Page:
When Janet Snyder's husband passed away, she didn't expect that her pension benefits would allow her to live a life of luxury or buy a mansion in Beverly Hills. But she did expect that she would be eligible for full government entitlements.
Her husband, Thomas Snyder, retired from the Army as a lieutenant colonel. He joined the service in 1958 and was a procurement officer, traveling all over the world wherever the U.S. sent him. He even did a tour in Vietnam during the war, and although Janet was not allowed to accompany him there, she traveled with him to just about every other duty station to which he was assigned.
When retirement came in 1978, the couple purchased a motor home and continued to travel -- all over the United States. But sensing that they needed a more permanent place to come back to from time to time, they ended up in a condo in Las Vegas at the urging of their son, who lives here.
Her husband's medical problems began several years ago, when he was bothered by what she says was a sore on his tongue. Several medical doctors and dentists were unable to diagnose the cause until it was suggested he get a biopsy. The results showed it was cancer. In ensuing years, he would be additionally diagnosed with Alzheimer's disease, bladder cancer, prostate cancer and diabetes. The latter two illnesses were attributed to his exposure to Agent Orange while serving in Vietnam, and he was given a disability rating by the Department of Veterans Affairs (VA). In October 2010, after 52 years of marriage, he passed away.
"I figured I would be eligible for Dependent Indemnity Compensation," Janet said. And she was, but what she says neither the VA nor any other government agency told her at the time was that the amount from DIC is automatically deducted ("offset") from another benefit she has -- the Survivor Benefit Plan. "This is unfair," she says, "because the Survivor plan is like an insurance policy for which my husband and others like him paid monthly premiums."
She is quick to point out that when a non-veteran dies and has an insurance policy, the insurance company will not penalize the survivor/beneficiary if he or she has income from other sources. "Yet we military widows are penalized," she laments.
Snyder is the president of the local chapter of the Gold Star Wives, women whose husbands were killed during combat or from an illness contracted during combat operations, such as Agent Orange in the Vietnam War. It was a member of the Gold Star Wives who first advised Snyder of the offset.
"Some people do know about it and said I was living in the dark by not knowing," she said. But she explained that her life was in turmoil at the time.
"My husband became so ill, all our lives were spent going to doctors and going to hospitals, four and five days a week." Her husband received treatment at both VA and civilian medical centers. "We were very pleased with the treatment in Las Vegas, both government and civilian. It was top-notch," she says. "For the Alzheimer's, we were going to the Lou Ruvo Center."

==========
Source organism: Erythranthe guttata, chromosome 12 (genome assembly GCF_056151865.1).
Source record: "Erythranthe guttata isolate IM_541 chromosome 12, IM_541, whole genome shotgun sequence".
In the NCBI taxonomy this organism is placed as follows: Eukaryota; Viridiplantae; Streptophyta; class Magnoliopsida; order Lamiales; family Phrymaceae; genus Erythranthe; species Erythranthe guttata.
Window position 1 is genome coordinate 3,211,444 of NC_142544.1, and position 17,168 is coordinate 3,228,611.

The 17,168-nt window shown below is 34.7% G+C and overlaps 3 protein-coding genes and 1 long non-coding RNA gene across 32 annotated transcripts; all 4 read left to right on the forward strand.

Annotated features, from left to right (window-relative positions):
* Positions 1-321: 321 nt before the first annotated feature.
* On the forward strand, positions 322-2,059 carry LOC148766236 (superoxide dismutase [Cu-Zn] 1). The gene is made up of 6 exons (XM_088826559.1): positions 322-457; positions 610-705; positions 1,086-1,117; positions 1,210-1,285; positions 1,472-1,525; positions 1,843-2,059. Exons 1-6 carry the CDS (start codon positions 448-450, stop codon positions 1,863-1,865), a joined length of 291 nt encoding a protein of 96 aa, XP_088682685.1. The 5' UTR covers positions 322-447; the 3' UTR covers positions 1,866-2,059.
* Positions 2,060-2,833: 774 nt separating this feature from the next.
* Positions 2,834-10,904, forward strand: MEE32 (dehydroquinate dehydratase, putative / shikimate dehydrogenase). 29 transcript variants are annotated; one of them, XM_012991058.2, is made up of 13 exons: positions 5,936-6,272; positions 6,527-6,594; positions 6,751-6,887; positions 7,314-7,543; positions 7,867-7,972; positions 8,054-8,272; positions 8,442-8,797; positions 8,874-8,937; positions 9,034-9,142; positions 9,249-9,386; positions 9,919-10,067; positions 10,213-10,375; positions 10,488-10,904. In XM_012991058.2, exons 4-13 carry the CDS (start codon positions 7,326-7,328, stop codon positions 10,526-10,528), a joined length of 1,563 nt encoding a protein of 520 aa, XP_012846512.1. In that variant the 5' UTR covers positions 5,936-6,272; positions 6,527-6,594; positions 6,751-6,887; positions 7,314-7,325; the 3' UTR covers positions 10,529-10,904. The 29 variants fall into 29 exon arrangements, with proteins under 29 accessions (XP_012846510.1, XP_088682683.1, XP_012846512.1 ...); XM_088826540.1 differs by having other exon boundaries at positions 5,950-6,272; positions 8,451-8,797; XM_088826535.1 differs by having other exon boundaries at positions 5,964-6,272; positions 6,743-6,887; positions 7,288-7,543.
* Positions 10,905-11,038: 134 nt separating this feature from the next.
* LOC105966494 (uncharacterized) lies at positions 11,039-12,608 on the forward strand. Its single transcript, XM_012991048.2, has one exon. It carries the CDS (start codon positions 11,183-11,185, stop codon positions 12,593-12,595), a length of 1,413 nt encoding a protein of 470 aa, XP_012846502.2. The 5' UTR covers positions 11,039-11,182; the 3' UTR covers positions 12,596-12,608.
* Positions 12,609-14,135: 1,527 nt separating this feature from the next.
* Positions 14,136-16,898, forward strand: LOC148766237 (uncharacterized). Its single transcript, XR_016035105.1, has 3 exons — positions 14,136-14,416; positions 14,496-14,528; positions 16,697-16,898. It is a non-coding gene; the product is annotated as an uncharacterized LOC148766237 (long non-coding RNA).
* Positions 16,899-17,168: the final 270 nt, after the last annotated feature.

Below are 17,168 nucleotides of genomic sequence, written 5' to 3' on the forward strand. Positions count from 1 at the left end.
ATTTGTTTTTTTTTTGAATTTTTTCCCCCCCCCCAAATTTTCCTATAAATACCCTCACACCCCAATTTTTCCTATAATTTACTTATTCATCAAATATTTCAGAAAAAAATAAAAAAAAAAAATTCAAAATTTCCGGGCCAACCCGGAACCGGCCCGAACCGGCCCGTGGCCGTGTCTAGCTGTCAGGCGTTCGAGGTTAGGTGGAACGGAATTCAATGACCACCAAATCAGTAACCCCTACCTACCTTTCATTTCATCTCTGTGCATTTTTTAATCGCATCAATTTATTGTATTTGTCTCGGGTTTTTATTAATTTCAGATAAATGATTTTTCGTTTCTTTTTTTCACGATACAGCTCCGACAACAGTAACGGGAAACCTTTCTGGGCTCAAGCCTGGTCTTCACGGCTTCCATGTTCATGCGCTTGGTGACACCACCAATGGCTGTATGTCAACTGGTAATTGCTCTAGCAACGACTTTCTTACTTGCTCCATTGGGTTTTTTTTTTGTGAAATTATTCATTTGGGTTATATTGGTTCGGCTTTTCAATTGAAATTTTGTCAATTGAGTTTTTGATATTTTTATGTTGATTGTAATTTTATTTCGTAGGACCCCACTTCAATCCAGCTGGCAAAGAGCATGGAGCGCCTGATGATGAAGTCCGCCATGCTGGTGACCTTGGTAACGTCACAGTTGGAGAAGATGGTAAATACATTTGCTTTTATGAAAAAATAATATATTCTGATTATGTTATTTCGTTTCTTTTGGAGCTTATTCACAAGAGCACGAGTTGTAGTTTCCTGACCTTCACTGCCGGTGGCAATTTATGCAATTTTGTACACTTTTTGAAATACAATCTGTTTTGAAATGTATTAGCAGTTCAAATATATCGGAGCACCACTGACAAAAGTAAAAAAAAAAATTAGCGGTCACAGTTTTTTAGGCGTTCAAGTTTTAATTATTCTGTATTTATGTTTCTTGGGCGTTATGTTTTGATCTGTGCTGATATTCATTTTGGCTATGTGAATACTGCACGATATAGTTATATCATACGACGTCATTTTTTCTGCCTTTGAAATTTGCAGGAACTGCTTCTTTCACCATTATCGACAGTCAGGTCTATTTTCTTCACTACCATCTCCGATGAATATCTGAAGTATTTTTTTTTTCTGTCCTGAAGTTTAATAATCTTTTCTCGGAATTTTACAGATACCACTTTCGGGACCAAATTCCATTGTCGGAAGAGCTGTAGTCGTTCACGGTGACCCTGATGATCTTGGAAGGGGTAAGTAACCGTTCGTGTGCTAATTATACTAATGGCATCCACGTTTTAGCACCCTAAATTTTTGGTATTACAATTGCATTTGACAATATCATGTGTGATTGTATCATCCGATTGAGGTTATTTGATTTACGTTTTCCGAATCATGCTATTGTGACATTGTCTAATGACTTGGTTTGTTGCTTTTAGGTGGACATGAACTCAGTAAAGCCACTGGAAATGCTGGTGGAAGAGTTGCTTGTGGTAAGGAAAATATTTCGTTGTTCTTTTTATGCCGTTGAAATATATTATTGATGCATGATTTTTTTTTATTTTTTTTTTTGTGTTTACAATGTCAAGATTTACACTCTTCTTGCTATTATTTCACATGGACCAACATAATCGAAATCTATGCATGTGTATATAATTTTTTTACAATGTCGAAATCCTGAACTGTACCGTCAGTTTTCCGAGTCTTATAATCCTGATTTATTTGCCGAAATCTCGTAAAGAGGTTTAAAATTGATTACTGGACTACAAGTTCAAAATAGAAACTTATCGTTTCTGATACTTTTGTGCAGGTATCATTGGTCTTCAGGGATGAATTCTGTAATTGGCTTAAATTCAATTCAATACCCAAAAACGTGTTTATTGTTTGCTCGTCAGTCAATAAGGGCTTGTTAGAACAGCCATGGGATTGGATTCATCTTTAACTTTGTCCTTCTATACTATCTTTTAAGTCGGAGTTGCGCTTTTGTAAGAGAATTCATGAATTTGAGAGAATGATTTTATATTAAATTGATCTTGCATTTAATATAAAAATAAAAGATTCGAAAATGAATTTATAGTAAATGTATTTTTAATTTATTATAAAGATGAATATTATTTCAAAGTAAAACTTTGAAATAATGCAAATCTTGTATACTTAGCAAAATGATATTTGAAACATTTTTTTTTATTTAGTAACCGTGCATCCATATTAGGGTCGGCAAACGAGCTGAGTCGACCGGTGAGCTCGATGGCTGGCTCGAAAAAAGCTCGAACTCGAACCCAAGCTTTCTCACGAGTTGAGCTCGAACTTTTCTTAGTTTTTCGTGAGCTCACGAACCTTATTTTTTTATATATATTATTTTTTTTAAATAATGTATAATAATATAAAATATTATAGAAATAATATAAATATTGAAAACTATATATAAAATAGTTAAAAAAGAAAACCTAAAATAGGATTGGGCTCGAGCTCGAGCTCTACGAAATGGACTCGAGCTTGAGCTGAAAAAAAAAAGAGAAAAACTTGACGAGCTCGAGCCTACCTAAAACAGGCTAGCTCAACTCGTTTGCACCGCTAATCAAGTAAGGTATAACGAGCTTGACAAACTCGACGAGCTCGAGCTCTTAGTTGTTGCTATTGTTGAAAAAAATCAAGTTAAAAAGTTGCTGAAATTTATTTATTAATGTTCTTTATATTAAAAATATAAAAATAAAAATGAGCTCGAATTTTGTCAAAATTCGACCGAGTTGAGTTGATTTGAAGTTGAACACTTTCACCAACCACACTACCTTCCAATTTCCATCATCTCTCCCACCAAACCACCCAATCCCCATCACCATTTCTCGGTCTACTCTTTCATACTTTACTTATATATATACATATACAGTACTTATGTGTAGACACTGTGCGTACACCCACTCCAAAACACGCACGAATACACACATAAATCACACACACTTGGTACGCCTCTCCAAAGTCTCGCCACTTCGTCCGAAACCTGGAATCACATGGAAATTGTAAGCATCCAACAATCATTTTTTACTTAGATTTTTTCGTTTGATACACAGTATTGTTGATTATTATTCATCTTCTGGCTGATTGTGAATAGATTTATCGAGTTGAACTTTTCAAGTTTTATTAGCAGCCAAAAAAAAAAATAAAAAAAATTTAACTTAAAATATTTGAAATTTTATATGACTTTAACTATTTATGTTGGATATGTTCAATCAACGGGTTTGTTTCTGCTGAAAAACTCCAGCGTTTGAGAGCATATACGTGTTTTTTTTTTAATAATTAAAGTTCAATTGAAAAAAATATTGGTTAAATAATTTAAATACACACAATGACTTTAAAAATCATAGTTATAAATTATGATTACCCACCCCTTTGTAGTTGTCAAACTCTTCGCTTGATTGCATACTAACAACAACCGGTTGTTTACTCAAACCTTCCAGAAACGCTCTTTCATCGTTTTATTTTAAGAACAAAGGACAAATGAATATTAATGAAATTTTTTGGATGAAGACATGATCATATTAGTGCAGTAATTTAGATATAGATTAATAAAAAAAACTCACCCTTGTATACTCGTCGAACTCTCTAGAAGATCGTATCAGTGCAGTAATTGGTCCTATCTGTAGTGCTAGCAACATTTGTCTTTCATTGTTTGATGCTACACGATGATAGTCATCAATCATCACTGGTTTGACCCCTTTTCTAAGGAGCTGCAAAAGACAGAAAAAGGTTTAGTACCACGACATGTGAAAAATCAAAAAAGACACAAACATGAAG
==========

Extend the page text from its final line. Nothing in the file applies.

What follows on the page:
While there is no cure for that condition, she says her husband was given "two types of medications that did help slow the progression. We caught it early. My husband was falling, and people who fall a lot could be in early stages of Alzheimer's."
Snyder formed the local Gold Star Wives soon after her husband passed away. "He was in Nathan Adelson home hospice, and they wanted me to go to their grief counseling, but I prefer to be with military widows," she said. "Nathan Adelson was great, and it's not that I'm snobbish, but I felt more comfortable with military widows."
As with other organizations, when members have commonality about select experiences, they tend to form a more solid bond. But although the Gold Star Wives was formed in 1945 nationally, there was no Las Vegas chapter. "I decided that I wanted to start one," Snyder said.
Snyder and many of the 40 members of her chapter say they are in regular contact with all of Nevada's elected officials in Washington. They want the law changed so that widows in their situations can receive 100 percent of what they say they are entitled to. She said she has received congressional support, but passage of new benefits legislation is not forthcoming due to current federal budget constraints.
And although she wouldn't move to Beverly Hills even if she received the full amounts of both payments, there would be the satisfaction that eligible military widows could receive all their entitled benefits.
For more information, go to www.goldstarwives.org.
Journalist and author Chuck N. Baker is an Army veteran of the Vietnam War and a recipient of the Purple Heart. He is the managing editor of Nevada's Veterans Reporter newspaper and the host of the "Veterans Reporter Radio Show" on KLAV (1230 AM) from 8-9 p.m. Thursdays.